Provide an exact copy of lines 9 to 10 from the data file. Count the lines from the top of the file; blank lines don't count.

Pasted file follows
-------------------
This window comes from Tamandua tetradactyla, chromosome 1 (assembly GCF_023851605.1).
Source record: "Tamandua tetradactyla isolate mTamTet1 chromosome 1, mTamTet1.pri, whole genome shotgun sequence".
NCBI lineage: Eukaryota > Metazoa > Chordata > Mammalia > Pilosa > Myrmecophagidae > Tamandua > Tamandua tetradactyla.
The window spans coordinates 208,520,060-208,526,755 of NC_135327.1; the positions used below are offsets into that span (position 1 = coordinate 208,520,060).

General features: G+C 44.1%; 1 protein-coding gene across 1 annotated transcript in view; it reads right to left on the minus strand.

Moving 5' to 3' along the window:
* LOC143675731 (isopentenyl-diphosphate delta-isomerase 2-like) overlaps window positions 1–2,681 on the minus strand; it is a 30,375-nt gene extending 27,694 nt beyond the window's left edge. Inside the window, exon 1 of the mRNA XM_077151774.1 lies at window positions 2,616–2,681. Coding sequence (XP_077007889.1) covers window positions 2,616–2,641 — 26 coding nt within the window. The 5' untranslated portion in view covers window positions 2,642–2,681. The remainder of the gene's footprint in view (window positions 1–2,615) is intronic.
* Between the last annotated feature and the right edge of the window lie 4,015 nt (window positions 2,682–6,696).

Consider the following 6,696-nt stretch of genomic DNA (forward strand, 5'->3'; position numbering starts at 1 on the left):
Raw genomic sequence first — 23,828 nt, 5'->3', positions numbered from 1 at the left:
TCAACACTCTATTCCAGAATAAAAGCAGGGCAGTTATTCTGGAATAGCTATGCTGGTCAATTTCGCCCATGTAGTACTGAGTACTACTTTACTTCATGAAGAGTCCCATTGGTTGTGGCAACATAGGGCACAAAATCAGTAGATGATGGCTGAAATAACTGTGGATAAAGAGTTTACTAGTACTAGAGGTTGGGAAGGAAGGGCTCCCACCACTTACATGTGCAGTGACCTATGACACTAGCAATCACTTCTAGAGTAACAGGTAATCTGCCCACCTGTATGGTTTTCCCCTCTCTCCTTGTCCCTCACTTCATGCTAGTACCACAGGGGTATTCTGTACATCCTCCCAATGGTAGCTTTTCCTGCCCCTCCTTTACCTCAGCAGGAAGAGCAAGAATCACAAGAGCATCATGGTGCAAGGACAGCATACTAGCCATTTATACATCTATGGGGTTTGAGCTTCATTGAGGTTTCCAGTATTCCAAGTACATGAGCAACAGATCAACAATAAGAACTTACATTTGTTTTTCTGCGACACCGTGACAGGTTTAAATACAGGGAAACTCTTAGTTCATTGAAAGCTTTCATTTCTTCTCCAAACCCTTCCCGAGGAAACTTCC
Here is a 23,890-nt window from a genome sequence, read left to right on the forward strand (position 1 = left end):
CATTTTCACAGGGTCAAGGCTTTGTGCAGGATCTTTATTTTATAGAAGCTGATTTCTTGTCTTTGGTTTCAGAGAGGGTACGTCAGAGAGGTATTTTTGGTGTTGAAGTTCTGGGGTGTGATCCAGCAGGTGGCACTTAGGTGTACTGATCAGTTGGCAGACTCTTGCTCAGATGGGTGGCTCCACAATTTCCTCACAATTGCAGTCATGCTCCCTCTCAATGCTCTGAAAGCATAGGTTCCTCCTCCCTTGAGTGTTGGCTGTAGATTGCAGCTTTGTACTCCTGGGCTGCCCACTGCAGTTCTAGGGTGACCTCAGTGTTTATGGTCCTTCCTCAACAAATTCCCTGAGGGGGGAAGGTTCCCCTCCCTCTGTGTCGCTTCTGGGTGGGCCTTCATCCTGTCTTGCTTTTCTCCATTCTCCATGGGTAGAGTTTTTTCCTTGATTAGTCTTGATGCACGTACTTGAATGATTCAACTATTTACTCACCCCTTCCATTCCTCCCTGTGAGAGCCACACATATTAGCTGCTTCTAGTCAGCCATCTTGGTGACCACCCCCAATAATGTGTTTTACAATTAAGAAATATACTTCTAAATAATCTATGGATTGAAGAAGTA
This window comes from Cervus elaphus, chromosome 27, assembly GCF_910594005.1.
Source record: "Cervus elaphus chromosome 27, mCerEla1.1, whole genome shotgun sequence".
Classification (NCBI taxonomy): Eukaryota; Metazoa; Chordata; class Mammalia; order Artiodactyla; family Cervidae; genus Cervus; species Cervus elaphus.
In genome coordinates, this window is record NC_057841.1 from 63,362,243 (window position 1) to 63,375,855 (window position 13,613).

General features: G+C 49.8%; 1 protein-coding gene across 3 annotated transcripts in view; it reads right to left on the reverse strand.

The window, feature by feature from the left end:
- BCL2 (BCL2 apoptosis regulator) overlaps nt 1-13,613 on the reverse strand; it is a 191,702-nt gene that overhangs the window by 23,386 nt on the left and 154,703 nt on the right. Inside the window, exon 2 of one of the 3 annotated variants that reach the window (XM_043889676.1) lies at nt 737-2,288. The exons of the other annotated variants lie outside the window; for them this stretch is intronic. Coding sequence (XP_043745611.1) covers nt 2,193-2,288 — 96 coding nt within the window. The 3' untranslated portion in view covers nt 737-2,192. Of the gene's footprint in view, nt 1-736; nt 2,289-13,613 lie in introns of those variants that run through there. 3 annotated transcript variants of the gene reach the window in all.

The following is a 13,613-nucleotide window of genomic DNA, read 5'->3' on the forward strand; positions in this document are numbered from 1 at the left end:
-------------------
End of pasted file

Consider the following 6,696-nt stretch of genomic DNA (forward strand, 5'->3'; position numbering starts at 1 on the left):
Raw genomic sequence first — 23,828 nt, 5'->3', positions numbered from 1 at the left: